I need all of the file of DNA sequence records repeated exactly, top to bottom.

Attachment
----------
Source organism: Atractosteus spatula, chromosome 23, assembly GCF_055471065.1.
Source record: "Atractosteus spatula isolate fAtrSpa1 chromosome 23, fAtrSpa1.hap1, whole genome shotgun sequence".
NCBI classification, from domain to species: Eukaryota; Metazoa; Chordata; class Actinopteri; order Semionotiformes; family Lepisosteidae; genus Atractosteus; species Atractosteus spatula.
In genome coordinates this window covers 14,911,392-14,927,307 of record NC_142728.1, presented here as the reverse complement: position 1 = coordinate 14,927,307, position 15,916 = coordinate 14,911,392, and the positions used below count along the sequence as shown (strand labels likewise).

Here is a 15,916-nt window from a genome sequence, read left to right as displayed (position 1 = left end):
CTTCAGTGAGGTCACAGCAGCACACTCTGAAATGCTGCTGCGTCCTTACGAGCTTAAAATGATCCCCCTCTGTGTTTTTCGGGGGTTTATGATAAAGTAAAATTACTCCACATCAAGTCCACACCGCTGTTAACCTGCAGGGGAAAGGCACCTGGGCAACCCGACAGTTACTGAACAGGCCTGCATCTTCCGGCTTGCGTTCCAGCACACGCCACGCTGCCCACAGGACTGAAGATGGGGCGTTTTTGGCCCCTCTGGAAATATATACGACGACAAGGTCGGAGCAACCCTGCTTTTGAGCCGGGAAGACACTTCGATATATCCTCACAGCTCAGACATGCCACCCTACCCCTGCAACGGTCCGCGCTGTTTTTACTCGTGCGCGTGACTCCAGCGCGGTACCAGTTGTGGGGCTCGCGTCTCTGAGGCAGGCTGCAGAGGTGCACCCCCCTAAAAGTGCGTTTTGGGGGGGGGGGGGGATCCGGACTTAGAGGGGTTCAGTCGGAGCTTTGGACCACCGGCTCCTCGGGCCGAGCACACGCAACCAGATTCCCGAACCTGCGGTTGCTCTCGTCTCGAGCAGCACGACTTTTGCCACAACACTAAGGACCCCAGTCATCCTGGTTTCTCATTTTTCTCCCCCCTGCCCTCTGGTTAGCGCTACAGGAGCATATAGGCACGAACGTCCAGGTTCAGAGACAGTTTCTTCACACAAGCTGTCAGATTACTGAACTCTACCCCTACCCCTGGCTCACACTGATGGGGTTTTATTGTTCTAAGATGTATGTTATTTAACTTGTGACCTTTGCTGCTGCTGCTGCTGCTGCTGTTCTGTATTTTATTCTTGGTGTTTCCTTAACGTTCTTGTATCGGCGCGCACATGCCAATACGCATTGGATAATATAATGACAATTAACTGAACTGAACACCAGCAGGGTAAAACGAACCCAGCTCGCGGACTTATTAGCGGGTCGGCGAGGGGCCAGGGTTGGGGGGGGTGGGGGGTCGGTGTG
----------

Source organism: Atractosteus spatula, chromosome 23, assembly GCF_055471065.1.
Source record: "Atractosteus spatula isolate fAtrSpa1 chromosome 23, fAtrSpa1.hap1, whole genome shotgun sequence".
NCBI classification, from domain to species: Eukaryota; Metazoa; Chordata; class Actinopteri; order Semionotiformes; family Lepisosteidae; genus Atractosteus; species Atractosteus spatula.
In genome coordinates this window covers 14,911,392-14,927,307 of record NC_142728.1, presented here as the reverse complement: position 1 = coordinate 14,927,307, position 15,916 = coordinate 14,911,392, and the positions used below count along the sequence as shown (strand labels likewise).

Here is a 15,916-nt window from a genome sequence, read left to right as displayed (position 1 = left end):
CTTCAGTGAGGTCACAGCAGCACACTCTGAAATGCTGCTGCGTCCTTACGAGCTTAAAATGATCCCCCTCTGTGTTTTTCGGGGGTTTATGATAAAGTAAAATTACTCCACATCAAGTCCACACCGCTGTTAACCTGCAGGGGAAAGGCACCTGGGCAACCCGACAGTTACTGAACAGGCCTGCATCTTCCGGCTTGCGTTCCAGCACACGCCACGCTGCCCACAGGACTGAAGATGGGGCGTTTTTGGCCCCTCTGGAAATATATACGACGACAAGGTCGGAGCAACCCTGCTTTTGAGCCGGGAAGACACTTCGATATATCCTCACAGCTCAGACATGCCACCCTACCCCTGCAACGGTCCGCGCTGTTTTTACTCGTGCGCGTGACTCCAGCGCGGTACCAGTTGTGGGGCTCGCGTCTCTGAGGCAGGCTGCAGAGGTGCACCCCCCTAAAAGTGCGTTTTGGGGGGGGGGGGGGATCCGGACTTAGAGGGGTTCAGTCGGAGCTTTGGACCACCGGCTCCTCGGGCCGAGCACACGCAACCAGATTCCCGAACCTGCGGTTGCTCTCGTCTCGAGCAGCACGACTTTTGCCACAACACTAAGGACCCCAGTCATCCTGGTTTCTCATTTTTCTCCCCCCTGCCCTCTGGTTAGCGCTACAGGAGCATATAGGCACGAACGTCCAGGTTCAGAGACAGTTTCTTCACACAAGCTGTCAGATTACTGAACTCTACCCCTACCCCTGGCTCACACTGATGGGGTTTTATTGTTCTAAGATGTATGTTATTTAACTTGTGACCTTTGCTGCTGCTGCTGCTGCTGCTGTTCTGTATTTTATTCTTGGTGTTTCCTTAACGTTCTTGTATCGGCGCGCACATGCCAATACGCATTGGATAATATAATGACAATTAACTGAACTGAACACCAGCAGGGTAAAACGAACCCAGCTCGCGGACTTATTAGCGGGTCGGCGAGGGGCCAGGGTTGGGGGGGGTGGGGGGTCGGTGTG